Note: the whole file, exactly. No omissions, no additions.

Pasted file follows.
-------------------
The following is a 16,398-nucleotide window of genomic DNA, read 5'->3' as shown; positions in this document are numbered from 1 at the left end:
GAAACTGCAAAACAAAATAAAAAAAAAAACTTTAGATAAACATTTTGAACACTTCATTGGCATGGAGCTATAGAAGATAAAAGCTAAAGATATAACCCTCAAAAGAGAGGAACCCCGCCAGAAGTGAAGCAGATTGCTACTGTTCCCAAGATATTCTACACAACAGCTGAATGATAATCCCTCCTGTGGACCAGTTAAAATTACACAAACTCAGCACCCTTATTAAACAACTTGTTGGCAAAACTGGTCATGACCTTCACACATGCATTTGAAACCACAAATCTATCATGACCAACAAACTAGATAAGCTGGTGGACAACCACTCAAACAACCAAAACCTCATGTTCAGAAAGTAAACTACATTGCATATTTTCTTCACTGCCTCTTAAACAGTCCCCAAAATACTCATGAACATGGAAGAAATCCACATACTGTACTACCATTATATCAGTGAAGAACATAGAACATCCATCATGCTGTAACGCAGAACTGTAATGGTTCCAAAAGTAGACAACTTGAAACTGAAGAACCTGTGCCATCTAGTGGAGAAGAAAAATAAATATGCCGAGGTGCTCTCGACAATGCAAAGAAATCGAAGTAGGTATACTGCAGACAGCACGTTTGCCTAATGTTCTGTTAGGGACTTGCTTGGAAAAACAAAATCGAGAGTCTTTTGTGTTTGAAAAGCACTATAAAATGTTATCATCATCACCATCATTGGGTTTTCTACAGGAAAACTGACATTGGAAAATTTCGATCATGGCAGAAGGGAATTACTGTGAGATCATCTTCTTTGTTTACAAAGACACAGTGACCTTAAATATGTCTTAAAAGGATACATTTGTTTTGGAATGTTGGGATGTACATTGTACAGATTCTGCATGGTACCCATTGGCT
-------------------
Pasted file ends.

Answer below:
The following is a 16,398-nucleotide window of genomic DNA, read 5'->3' as shown; positions in this document are numbered from 1 at the left end:
GAAACTGCAAAACAAAATAAAAAAAAAAACTTTAGATAAACATTTTGAACACTTCATTGGCATGGAGCTATAGAAGATAAAAGCTAAAGATATAACCCTCAAAAGAGAGGAACCCCGCCAGAAGTGAAGCAGATTGCTACTGTTCCCAAGATATTCTACACAACAGCTGAATGATAATCCCTCCTGTGGACCAGTTAAAATTACACAAACTCAGCACCCTTATTAAACAACTTGTTGGCAAAACTGGTCATGACCTTCACACATGCATTTGAAACCACAAATCTATCATGACCAACAAACTAGATAAGCTGGTGGACAACCACTCAAACAACCAAAACCTCATGTTCAGAAAGTAAACTACATTGCATATTTTCTTCACTGCCTCTTAAACAGTCCCCAAAATACTCATGAACATGGAAGAAATCCACATACTGTACTACCATTATATCAGTGAAGAACATAGAACATCCATCATGCTGTAACGCAGAACTGTAATGGTTCCAAAAGTAGACAACTTGAAACTGAAGAACCTGTGCCATCTAGTGGAGAAGAAAAATAAATATGCCGAGGTGCTCTCGACAATGCAAAGAAATCGAAGTAGGTATACTGCAGACAGCACGTTTGCCTAATGTTCTGTTAGGGACTTGCTTGGAAAAACAAAATCGAGAGTCTTTTGTGTTTGAAAAGCACTATAAAATGTTATCATCATCACCATCATTGGGTTTTCTACAGGAAAACTGACATTGGAAAATTTCGATCATGGCAGAAGGGAATTACTGTGAGATCATCTTCTTTGTTTACAAAGACACAGTGACCTTAAATATGTCTTAAAAGGATACATTTGTTTTGGAATGTTGGGATGTACATTGTACAGATTCTGCATGGTACCCATTGGCT